Alessandra Sollberger – Transforming our Nutrition!
Alessandra and I met at 10 Downing St at the inaugural Founders of the Future event and she is one of the first members of the network whom I have had the pleasure of interviewing. We subsequently downgraded from Downing St to The Wolseley for breakfast for the interview (and forgot to take the selfie)! Alessandra has traversed the investment spectrum gaining experience in M&A, private equity and venture capital before founding her company Evermore – the new standard in bespoke nutrition. Fortuitously her two passions of health and science are some of the hottest tech trends and she is building a consumer brand in the intersection!
Current Job CEO and Co-founder of Evermore
Education I graduated in 2012 with a masters from Oxford, which included finance, business, law and economics
Favourite book I read all the time, so it’s difficult to choose! Last weekend I read Finite & Infinite Games by James Carse. It’s a philosophy text looking at our actions and seeing them as either finite, with a definite beginning and ending, or infinite. The theory behind finite and infinite games offers an interesting framework to think of a company’s long-term vision vs its short-term tactics and medium-term strategies. It applies to our own lives as well…
Necessary extravagance I love going to the sauna after a gym session!
Female inspiration in business Coco Chanel came from nowhere and never apologised for her ambitions. The society she lived in was very different from our own – yet, she built one of the most iconic brands out there. Chanel outlives her.
Top networking tip Be yourself and take time for meaningful interactions with people
Favourite tech company at the moment Slack – aside from using it with my team and finding it a good tool, I also think it is a company passionate about delighting users and with its own personality
You have experienced all levels of the investment paradigm – beginning at Goldman in TMT M&A, then at Blackstone in private equity rounding off with venture capital at Mosaic Ventures. What was your biggest learning from each tenure?
At Blackstone I learnt a lot of hard skills like data analysis, building financial models as well as requiring the discipline to be organised, structured and the power of just sheer hard work! I already started working as a kid, from setting up my resale business to teaching windsurf in summer. That’s always been a key part of my identity, so I got involved in start ups during my studies and even during my time in private equity. It taught me so much along the way – about myself and about the kind of company I want to build. Coping with chaos, learning all sorts of random skills every day, reading about everything and learning from other people… If you realise that world is for you, there’s no coming back! Coupling that with the training I had in M&A, private equity and venture capital gave me a good idea of the sectors I’m passionate about and how a company concretely looks like from setup to IPO stage.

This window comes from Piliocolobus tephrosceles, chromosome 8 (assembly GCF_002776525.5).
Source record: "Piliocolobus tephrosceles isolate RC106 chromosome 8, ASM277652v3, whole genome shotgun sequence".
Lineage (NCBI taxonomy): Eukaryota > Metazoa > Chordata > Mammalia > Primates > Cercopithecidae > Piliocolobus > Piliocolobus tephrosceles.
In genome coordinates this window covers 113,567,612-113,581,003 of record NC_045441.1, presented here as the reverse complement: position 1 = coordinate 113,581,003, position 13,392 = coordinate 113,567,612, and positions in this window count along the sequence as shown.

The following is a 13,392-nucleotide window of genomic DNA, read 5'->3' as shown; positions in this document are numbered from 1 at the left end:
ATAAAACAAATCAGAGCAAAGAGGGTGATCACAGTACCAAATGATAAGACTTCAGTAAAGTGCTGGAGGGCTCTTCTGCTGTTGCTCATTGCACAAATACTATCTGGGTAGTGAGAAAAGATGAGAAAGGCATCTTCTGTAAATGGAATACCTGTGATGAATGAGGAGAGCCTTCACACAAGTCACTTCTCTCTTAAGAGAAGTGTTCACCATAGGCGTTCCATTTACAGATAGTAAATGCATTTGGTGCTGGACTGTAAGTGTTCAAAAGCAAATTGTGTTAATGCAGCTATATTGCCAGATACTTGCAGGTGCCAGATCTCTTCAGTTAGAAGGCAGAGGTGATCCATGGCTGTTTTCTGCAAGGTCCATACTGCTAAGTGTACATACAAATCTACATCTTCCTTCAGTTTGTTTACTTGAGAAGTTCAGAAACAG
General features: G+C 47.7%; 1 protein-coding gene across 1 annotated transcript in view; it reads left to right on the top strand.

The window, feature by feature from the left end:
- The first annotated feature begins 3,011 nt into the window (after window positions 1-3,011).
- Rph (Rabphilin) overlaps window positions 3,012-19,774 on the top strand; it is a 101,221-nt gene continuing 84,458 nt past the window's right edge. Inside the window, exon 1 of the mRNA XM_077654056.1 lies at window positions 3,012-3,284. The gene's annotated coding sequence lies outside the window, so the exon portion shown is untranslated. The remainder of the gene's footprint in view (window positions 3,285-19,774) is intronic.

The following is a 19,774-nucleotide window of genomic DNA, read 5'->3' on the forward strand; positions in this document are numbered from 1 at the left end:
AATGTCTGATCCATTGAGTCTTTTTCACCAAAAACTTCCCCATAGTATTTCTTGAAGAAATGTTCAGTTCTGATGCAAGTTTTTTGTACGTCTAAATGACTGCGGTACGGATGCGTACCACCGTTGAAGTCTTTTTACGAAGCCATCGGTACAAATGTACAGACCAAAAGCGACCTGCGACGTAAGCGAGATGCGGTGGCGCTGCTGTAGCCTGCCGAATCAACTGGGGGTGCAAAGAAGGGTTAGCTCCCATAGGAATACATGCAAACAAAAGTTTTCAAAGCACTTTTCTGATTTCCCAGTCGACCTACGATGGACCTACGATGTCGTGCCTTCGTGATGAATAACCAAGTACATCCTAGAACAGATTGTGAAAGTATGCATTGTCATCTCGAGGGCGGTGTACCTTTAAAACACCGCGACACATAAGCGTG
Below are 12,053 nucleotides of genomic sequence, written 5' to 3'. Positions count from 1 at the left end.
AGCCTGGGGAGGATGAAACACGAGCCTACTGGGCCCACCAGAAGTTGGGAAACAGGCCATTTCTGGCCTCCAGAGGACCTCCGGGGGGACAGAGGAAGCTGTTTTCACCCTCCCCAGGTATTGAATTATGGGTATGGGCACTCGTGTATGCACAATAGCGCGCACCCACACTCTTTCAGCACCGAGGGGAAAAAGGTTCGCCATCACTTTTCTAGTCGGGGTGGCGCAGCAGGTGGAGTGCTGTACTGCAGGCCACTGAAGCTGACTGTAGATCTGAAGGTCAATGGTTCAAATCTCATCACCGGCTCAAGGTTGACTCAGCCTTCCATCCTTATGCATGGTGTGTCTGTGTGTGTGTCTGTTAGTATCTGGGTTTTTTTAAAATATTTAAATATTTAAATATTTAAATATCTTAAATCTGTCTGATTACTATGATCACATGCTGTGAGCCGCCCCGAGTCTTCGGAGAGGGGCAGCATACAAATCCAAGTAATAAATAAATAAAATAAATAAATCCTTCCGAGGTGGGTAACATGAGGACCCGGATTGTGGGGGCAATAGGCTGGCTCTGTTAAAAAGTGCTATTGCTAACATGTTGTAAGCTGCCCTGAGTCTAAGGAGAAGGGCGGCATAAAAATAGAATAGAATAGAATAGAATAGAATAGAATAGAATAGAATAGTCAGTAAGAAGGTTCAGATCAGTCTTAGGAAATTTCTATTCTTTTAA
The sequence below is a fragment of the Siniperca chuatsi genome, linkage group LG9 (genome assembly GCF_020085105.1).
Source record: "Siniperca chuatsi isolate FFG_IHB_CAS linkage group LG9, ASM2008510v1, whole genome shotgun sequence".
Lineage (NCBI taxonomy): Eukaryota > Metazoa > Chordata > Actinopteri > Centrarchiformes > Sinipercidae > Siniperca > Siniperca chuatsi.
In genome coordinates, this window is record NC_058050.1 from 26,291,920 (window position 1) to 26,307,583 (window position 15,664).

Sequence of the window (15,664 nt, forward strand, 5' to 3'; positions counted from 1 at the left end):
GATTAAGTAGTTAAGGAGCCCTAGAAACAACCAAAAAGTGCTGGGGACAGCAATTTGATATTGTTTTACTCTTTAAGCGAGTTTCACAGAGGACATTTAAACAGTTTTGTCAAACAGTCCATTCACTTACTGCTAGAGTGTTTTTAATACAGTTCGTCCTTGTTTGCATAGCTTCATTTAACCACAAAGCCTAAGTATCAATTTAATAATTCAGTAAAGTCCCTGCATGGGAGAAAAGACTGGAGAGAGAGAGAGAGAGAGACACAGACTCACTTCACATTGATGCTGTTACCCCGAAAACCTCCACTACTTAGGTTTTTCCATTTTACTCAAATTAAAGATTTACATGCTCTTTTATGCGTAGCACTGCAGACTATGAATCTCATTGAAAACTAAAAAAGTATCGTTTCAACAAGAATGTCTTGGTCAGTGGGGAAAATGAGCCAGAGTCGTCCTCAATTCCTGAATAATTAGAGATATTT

What stood out to you when assessing early stage companies?
It comes down to the team, the market, the business model and the trends that are taking place over the short-, medium- and long-term. Companies might start tackling something very specific and then expand into a broader sector. You look for a specific go-to-market focus and an ambitious long-term vision at the same time, but the two also need to co-exist in a thoughtful, logical way. I personally believe that focus is key when launching any new product or service. In parallel, I think about the trends driving the sector in one, two, five, ten years. Hell, I love sci-fi and imagine it in 100 years from now too! There’s also an objective assessment of the company itself, its employees, its culture, the way they’re approaching the opportunity at hand and how they’re developing the strengths of their own business model.
Tell us all about Bright Mentors!
It’s a tech non-profit that I set up on the side while I was at Blackstone. I did it because I think we all have a responsibility to help inspire the next generation of STEM professionals. By bringing together technical talent and kids in secondary schools, I’ve also seen our mentors being enriched by teaching skills, talking about what they love about their jobs and observing their own impact. Since I had to teach myself most of what I know in CS and biotech, I firmly believe in practice before theory!
What is Evermore?